It was a day largely occupied by the bureaucracy involved in looking after a village of this size. Nothing very exciting, just a continuous stream of questions, clarifications, and such like. How can it be that a day that featured an almost total lack of demonic invasions, magical disasters, disappearances of Aoibheanns, and random visitations of any sort ends up being more exhausting than days which do feature such things. OK, maybe practising my bat technique probably helped add to the exhaustion, but I wasn’t out that long.
I did have a pleasant conversation with Wren before and over dinner. I was taking a break from the paperwork, and, of course, spent that break reading. This time, I was reading up on shape-shifting in some of Maric’s more esoteric tomes. Some day, I shall have to have him teach me the language, whatever that language is, so I can read more of his own notes on such things. Wren wandered in, playing with Wicket as usual and, as seems to be the habit, asked what I was reading. In particular, she asked if I was reading more weird English. I guess she was referring to our conversation about the Pearl poem a few days before.
In keeping with my plan of complete honesty with her, I said I was reading up on vampire magic because I had missed out on a lot of learning when I first became a vampire. She wanted to know if vampire magic was different from other sorts of magic and also wanted to know why I had missed out on my learning.
I proffered my opinion that magic was merely a matter of manipulating energies through willpower and knowing how to do so. I wasn’t exactly a good example, since I was part vampire, part fae, so had access to both types of magic. I tried to explain it as best I could, but I am still not sure what the differences are myself. I know that when I am doing specifically vampire things, I call on the power of the blood, and when I am doing fae things, I call upon the Wyld, the life energy. To be honest, I am no longer sure what I am calling upon half the time; I just know the power is there when I need it.
As to my lack of learning, I weighed that question for a moment and decided to tell her the full story. It wasn’t a pleasant story, but I felt she should know. I told her about my trips to Bremerhaven, and how I came to meet Katherina, and how we became occasional lovers. I told how I went to her house once during the day, not having known she was a vampire and disturbed her from her rest. I told her how she had frenzied and attacked me, and the only way to save me was to turn me into a vampire myself. I then explained how I had only had the one weekend with her to learn the very basics, plus what she wrote me in her letter, before having to return to my ship, and how I had never seen her again.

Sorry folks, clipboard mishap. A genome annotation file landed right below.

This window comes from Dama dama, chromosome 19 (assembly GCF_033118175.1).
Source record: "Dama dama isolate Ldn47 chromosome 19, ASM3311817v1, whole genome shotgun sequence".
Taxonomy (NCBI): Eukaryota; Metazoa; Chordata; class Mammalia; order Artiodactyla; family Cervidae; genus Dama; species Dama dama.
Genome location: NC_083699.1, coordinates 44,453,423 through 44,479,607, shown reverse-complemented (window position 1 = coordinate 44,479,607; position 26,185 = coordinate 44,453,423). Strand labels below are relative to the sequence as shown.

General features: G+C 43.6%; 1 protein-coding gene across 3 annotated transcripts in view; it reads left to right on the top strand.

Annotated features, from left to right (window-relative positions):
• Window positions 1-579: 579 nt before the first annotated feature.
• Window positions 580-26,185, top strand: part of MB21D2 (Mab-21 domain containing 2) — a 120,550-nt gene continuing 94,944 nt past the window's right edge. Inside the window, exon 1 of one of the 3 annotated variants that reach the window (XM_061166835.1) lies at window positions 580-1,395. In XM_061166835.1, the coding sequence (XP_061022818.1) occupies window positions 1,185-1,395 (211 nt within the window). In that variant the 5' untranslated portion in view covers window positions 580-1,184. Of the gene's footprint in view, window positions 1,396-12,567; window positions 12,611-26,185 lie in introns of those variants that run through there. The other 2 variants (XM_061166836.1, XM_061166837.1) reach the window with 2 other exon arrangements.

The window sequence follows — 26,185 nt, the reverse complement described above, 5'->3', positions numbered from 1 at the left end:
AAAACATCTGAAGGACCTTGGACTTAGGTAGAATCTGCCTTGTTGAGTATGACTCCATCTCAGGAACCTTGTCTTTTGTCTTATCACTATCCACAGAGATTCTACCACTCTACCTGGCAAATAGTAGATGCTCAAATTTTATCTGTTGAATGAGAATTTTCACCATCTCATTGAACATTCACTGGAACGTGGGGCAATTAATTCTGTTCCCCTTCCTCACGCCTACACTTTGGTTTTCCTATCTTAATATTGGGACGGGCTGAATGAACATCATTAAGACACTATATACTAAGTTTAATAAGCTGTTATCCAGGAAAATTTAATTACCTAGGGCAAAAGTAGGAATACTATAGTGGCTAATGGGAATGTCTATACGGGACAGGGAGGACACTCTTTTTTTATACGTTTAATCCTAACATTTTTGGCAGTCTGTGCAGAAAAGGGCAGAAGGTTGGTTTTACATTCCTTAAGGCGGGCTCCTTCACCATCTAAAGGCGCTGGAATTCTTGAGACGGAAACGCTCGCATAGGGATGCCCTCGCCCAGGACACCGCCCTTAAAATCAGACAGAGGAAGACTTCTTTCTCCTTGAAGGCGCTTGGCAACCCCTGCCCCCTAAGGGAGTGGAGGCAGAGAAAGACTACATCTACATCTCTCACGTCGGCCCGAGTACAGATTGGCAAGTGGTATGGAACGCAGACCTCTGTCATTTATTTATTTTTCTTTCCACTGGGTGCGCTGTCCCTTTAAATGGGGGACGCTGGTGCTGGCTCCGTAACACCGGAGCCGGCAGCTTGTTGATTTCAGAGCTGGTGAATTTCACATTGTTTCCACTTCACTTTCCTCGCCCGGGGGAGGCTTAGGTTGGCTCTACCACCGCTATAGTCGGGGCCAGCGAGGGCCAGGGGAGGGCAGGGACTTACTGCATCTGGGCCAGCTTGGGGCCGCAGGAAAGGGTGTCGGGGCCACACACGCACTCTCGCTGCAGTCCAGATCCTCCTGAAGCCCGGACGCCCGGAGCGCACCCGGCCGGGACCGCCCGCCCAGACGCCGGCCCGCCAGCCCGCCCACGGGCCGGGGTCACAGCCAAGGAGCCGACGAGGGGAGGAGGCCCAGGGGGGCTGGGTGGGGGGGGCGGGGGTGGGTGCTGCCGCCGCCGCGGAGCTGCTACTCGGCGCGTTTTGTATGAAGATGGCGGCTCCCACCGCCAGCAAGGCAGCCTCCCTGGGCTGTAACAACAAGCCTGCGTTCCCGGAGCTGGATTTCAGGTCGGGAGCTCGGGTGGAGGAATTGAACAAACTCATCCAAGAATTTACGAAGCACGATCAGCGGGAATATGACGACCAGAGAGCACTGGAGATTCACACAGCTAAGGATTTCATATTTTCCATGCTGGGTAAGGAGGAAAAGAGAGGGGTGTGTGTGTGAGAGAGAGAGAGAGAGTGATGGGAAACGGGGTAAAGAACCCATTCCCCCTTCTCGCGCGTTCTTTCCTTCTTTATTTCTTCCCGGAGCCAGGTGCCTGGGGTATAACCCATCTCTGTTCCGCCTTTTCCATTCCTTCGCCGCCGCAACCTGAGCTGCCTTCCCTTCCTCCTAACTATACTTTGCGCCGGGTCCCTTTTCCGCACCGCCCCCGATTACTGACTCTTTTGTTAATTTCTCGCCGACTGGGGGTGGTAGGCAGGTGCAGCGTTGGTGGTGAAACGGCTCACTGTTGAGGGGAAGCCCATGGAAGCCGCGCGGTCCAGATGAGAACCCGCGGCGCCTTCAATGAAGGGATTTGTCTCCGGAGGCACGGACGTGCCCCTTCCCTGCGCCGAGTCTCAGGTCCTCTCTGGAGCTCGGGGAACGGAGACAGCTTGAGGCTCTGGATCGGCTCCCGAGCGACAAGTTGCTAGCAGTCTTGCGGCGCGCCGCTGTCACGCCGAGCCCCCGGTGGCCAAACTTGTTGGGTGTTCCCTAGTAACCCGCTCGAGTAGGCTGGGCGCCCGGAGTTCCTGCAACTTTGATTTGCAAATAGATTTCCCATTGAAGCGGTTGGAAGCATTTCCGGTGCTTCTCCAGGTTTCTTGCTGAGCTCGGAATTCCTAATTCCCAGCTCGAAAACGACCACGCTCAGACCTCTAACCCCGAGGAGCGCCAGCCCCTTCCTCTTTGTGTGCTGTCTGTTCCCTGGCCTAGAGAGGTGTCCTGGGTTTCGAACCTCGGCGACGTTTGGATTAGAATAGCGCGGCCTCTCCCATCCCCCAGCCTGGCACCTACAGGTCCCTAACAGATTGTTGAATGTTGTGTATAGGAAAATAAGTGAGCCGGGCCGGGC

She took it all in, and was glad that I had not been killed, but wanted to know about the turning, so I explained further the process of the embrace, after getting her to promise she wouldn’t talk about it to anybody. That led to further questions about blood and feeding, which I answered as best I could and as honestly as I could. At least she didn’t ask me about my current feeding habits. I would have felt a little embarrassed about explaining how there were a few people in the village who were willing to donate, on their behalves as well as my own. Especially as the feeding come perilously close to the sort of kissing things that Wren still finds so gross.
I told her then about how I had come across Alec and Isabella in the woods, and how I had received a huge dose of fae lifegiver energy from her, which had led to me regaining a heartbeat, breathing, and the ability to eat real food. I also told her that Faermorn had later awakened more of the fae side of me, adding that a lot of time, I was not entirely sure what I was at the moment.
She grinned and told me I was a Nathaniel, to which I replied that I was not A Nathaniel but THE Nathaniel. We then went on to talk about food, and how wonderful it had been, the first time I was able to eat again after eight years of a purely vampiric diet. She was most amused by the story of how I made Hal make me a bacon sandwich as the first thing I had and how it was still the best thing I had ever eaten. She laughed and said that she would probably die if she couldn’t have pastries.
Which was a perfect cue for us to go and have dinner, so we did.
I am not entirely sure why I feel relaxed about confiding in Wren. Perhaps, again, I hope to gain her confidence so that she fells she can tell me things. Also, being young, she perhaps sees things differently, and has a knack of asking more direct questions. Maybe, some day, she will tell me what so troubled her to make her leave the camp.